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Index map with the county's communities from highest opportunity (dark blue) to lowest (dark red)

Opportunity Index

When Success by 6 searches for families in need, it has the help of a powerful data-mapping tool.

by Trilby MacDonald

From the October, 2021 issue

The early-education program works with families to ensure that every child arrives for the first day of school ready to learn. The program hires "trusted parent advisors" from underserved communities to go door to door, connecting families with young children to support services and subsidized preschool. In the year before the pandemic, advisors knocked on thousands of doors, some multiple times, to recruit 419 families. They would have knocked on thousands more without the Opportunity Index to guide them.

The Washtenaw County Opportunity Index maps one of the most prosperous but also most economically segregated counties in the country. It's used by nonprofits and government agencies to see where resources are needed and to make the case for continued support. Managed by the county's Office of Community and Economic Development (OCED) and powered by data from a dozen public agencies and the U.S. Census, the index lets users visualize "structural privilege"--the degree to which neighborhood residents have access to safe and affordable housing, quality education, gainful employment, adequate transportation, and health care. According to its authors, "More so than individual choices or lifestyles, access to structural privilege influences outcomes in people's lives."

The Sycamore Meadows and Danbury Park affordable apartments are located in census tract 4074 in southern Superior Township. Through the Opportunity Index, the Success by 6 program found this tract has a high number of young children, so it sent advisors there to recruit families. When they found it was hard to convince parents to send their children to free education programs when they were struggling with basic necessities, "we gave our trusted parent advisors information about community resources so they could do a warm handoff," to support programs, says director Margy Long.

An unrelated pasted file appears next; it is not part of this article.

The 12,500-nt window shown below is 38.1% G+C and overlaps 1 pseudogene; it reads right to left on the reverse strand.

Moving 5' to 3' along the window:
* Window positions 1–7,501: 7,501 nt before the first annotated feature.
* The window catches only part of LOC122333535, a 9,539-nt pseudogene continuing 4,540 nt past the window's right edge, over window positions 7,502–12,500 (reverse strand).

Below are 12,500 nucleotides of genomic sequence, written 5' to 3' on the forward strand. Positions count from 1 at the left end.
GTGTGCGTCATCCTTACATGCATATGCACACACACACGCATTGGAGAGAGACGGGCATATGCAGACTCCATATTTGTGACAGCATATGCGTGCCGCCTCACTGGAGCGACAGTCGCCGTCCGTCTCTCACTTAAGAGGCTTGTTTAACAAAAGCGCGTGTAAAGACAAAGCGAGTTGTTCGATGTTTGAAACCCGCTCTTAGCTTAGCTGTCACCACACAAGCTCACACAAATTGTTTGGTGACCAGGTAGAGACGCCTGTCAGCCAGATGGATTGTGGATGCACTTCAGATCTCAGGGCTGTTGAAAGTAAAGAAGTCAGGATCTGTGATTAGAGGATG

The index posits that the single greatest factor in determining access to opportunity is the legacy of "historical development patterns established through racist housing and lending policies designed to exclude people of color." OCED director Teresa Gillotti explains that tract 4074

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is historically black because the WWII-era Willow Run bomber plant "had separate housing for black people, and it became the basis for subsidized housing that is still going on and mostly black." It was also "easier to build subsidized housing in black neighborhoods because the land was cheaper, and these historically racist practices are still playing out."

Fair housing laws in the 1960s ended legal segregation, but housing costs have limited their impact: "Today, in seven of the county's 10 census tracts with the lowest access to opportunity, people of color make up the majority of residents," the authors note. "This is compared to all but one of the highest opportunity census tracts having a majority of white residents."

In census tract 4031--northwest neighborhoods off Newport Rd.--fewer than 1 percent of the residents are black, and the average life expectancy is eighty-nine years. In tract 4106--Ypsi's south side--61 percent of residents are black, and the average life expectancy is seventy-two years. All of the children in 4031 are in preschool, but fewer than half are in 4106.

Ann Arbor's scattered low-'opportunity neighborhoods are well known to local nonprofits like Community Action Network. CAN offers housing stabilization, community-building, and education programs in the Green Baxter, Hikone, Creekside, and Bryant public housing complexes, and the Arrowwood Hills co-op.

While the index doesn't provide CAN with new information, "It helps to have third-party organizations share data that exemplifies why we are doing the work where we are doing it," emails executive director Derrick Miller. CAN uses index data in most of its competitive grant applications because "it gives you a more holistic view on individual, family, and community developmental needs." For example, the index shows that child poverty is 21 percent in southeast-side tract 4056, home to the affordable Arbor Oaks neighborhood and the Forest Hills and University Townhouses co-ops. Just two tracts north, in 4052 between Packard and Washtenaw, only 4 percent of children live in poverty.

Despite their limited opportunities, many residents feel tremendous pride in their historically black neighborhoods and are skeptical of changes that may bring gentrification. "You can't turn a switch and change land use practices [established] over a hundred years," Gillotti says. "We need to change things in a positive way with the people we hope to impact, rather than for them."     (end of article)

[Originally published in October, 2021.]


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